Ex-Owl Wilkerson still awaiting big payday from Jets

Jets defensive end Muhammad Wilkerson. (Ron Antonelli/Getty Images)

CORTLAND, N.Y. - Karl Dunbar, who coaches the New York Jets' defensive linemen, described himself one day here last week as a "man of faith," and he said he draws on that faith when considering the future of his best player.

That player is Muhammad Wilkerson, and Muhammad Wilkerson believes himself to be underpaid. He said as much to the New York Daily News last month ("Do I think I'm underpaid? Yeah."), and it is difficult to argue with him. Since the Jets drafted him out of Temple in 2011, making him the Owls' only first-round pick over the last 28 years, Wilkerson has started 47 of a possible 48 regular-season games, made 114 tackles, collected 181/2 quarterback sacks - including 101/2 last season - forced six fumbles, defended nine passes, and become the most important and versatile player not merely on the Jets' defensive line, but on their entire defense.

But Wilkerson still is playing under his rookie contract, which, according to NFL Players Association records, will pay him $1.2 million in base salary this season and $7 million next season - figures below market value for a player of his caliber. Now that he's three years into his career, the Jets can renegotiate his deal . . . except they haven't. Moreover, if the Jets chose to, they could place the franchise tag on him for the 2016 season, keeping him as a cost-effective asset but running the risk that Wilkerson will tire of waiting for a big payday.

"I'm praying that he's going to be here," Dunbar said last week from the Jets' training-camp headquarters at the State University of New York-Cortland. "He understands he's under contract, and I think he just knows he's going to play it out. That's the great thing: When you perform, you don't have to worry about a contract.

"The only bad thing about it as a coach is we know if we don't pay him, someone else will. I don't think he's worried about it. He's just trying to be the best player he can be today, and that's great for a coach."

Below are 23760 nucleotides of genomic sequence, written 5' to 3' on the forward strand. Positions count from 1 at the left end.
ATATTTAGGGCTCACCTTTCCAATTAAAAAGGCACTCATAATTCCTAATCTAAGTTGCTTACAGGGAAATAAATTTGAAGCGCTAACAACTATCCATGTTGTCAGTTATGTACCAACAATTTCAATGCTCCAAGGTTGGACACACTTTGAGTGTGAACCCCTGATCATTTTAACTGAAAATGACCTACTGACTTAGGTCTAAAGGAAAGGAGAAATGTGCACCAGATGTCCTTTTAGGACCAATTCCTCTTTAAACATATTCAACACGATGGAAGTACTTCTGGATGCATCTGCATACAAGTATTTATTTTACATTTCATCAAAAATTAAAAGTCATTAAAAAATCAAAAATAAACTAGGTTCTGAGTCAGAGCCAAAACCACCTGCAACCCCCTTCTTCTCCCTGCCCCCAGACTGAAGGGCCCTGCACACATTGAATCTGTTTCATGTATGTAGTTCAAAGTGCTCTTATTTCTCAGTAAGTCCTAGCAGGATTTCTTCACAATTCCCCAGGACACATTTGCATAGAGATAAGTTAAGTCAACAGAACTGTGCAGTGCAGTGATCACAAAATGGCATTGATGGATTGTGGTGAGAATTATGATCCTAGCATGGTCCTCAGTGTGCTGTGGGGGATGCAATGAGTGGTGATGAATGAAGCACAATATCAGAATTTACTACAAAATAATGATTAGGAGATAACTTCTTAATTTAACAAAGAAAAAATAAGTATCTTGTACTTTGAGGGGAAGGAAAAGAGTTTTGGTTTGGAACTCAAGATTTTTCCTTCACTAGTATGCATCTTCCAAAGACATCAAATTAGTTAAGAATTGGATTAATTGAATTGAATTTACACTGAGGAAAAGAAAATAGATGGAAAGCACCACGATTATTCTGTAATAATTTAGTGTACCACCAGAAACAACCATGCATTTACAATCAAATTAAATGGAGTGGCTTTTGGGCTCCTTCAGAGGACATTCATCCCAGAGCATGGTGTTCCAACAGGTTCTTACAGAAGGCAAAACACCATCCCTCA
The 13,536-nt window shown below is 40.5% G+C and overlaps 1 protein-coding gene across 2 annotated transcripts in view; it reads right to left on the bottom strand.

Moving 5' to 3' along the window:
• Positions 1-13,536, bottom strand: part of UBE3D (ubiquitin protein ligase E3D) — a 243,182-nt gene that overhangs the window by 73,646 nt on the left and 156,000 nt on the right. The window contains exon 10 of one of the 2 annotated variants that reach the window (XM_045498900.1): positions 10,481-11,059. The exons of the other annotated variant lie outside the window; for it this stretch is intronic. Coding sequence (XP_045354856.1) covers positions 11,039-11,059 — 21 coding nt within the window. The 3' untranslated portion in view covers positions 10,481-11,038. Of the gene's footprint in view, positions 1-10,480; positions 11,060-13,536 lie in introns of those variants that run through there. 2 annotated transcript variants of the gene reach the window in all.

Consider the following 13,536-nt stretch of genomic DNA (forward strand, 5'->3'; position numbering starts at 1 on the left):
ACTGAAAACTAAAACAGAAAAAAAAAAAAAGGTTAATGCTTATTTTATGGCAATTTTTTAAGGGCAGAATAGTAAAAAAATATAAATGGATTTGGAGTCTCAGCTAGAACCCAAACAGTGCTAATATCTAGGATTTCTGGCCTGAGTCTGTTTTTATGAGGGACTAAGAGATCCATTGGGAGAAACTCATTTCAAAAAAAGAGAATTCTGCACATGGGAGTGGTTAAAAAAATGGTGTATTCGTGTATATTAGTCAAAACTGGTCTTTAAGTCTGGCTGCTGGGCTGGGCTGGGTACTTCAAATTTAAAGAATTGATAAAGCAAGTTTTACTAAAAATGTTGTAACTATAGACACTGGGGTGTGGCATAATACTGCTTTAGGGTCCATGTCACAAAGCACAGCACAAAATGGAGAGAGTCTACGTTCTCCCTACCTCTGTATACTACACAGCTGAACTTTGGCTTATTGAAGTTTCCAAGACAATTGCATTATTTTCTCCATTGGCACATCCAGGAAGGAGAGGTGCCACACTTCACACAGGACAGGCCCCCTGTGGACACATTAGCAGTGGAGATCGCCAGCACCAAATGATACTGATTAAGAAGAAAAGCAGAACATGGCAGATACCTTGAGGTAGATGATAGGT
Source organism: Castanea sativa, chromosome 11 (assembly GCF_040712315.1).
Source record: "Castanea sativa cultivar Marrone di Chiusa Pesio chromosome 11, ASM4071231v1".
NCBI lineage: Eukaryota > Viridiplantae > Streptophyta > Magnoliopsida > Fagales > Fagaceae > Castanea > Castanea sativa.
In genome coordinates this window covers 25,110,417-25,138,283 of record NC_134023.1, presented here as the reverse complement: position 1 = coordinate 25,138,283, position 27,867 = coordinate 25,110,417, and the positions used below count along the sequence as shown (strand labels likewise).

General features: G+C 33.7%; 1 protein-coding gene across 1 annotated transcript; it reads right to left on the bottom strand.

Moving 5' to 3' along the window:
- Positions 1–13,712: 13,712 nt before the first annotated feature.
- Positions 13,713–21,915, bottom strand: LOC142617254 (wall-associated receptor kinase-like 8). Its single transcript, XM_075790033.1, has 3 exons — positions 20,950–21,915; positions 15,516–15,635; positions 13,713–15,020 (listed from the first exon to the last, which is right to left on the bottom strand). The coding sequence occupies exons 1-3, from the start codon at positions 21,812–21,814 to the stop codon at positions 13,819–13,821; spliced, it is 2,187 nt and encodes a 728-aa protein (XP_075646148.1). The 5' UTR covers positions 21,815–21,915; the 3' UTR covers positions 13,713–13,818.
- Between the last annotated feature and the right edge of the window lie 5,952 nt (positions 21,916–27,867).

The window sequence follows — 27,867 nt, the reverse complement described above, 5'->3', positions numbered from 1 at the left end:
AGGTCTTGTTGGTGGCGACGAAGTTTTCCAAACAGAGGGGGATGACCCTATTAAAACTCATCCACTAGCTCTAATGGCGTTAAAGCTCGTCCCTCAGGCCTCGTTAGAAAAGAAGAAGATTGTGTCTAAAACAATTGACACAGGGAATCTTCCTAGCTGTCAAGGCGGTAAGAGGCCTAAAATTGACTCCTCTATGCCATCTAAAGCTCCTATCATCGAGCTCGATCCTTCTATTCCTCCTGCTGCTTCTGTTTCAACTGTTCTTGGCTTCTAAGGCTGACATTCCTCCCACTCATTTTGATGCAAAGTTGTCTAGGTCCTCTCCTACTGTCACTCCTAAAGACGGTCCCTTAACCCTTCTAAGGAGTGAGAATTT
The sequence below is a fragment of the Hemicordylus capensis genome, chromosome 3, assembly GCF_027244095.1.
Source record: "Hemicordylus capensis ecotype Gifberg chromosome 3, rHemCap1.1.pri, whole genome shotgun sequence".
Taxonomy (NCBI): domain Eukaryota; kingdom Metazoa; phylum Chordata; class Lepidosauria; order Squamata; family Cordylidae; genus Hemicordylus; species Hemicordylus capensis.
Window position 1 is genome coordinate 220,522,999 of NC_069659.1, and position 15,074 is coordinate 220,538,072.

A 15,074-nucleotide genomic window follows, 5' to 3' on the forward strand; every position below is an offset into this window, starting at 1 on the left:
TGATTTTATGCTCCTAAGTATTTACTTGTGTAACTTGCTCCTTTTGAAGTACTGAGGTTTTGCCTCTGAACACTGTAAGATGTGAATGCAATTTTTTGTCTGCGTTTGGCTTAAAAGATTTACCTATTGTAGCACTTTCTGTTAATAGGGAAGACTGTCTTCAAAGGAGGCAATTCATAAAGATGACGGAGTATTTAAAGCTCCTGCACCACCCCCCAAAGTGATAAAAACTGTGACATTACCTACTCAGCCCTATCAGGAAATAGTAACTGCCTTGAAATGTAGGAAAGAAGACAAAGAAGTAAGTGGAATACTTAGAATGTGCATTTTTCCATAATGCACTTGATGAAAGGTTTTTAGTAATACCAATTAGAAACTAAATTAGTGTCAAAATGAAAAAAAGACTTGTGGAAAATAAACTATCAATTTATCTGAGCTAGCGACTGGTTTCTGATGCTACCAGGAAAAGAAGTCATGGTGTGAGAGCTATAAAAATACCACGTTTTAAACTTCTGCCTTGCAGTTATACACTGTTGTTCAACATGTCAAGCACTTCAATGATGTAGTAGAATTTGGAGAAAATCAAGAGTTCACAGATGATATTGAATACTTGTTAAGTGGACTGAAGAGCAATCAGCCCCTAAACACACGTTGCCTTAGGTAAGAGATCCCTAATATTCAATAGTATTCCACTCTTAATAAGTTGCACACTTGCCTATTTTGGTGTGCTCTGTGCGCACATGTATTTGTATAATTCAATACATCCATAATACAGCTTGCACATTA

Jets coach Rex Ryan told reporters that the team wants to retain Wilkerson - "Mo is a huge part of who we are," he said - and Wilkerson did not hold out of camp, saying last week that he is focused on the same things he's been focused on since he entered the NFL: "Improve technique each and every year, just try to get better from the previous season." It was a typically humdrum statement from one of the league's most exciting defensive players.


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Dunbar had first scouted Wilkerson ahead of the 2011 draft, when Dunbar was the Minnesota Vikings' defensive-line coach. The Vikings had the 12th overall pick that year - too high, Dunbar knew, to take Wilkerson, who went 30th to the Jets - but the team had Wilkerson fly up to Minnesota anyway to meet him. He and Dunbar ended up having dinner together at a local country club. They laugh about that dinner now.

"I was mad that we didn't draft him in Minnesota, and two years later, I was coaching him in New York. So it worked out," Dunbar said. "On film, you saw that big sucker run down smaller guys. He played hard all the time. You saw a big, explosive young man who, as a coach, you'd love to have playing for you."

And Wilkerson plays for Dunbar all the time. He doesn't come off the field. He played 1,067 snaps last season, according to the scouting and statistical firm Pro Football Focus, 69 more than any other 3-4 defensive end in the NFL - even though his position is officially listed as "defensive tackle" and even though that term limits the scope of what he does within the Jets' system.

Depending on the scheme that Ryan and defensive coordinator Dennis Thurman are using on a particular play, Wilkerson might line up on the right side. Or the left side. Or over the center. Or he might drop into coverage - which is quite the sight for an opposing quarterback, when a 6-foot-4, 315-pound lineman with arms like an ocean liner's docking ropes goes stride for stride with a receiver.

"I won't put a ceiling on Mo because his ceiling is unlimited," Dunbar said. "He can be as good as he wants to be."

Only then, apparently, will he get paid the way he wants to be.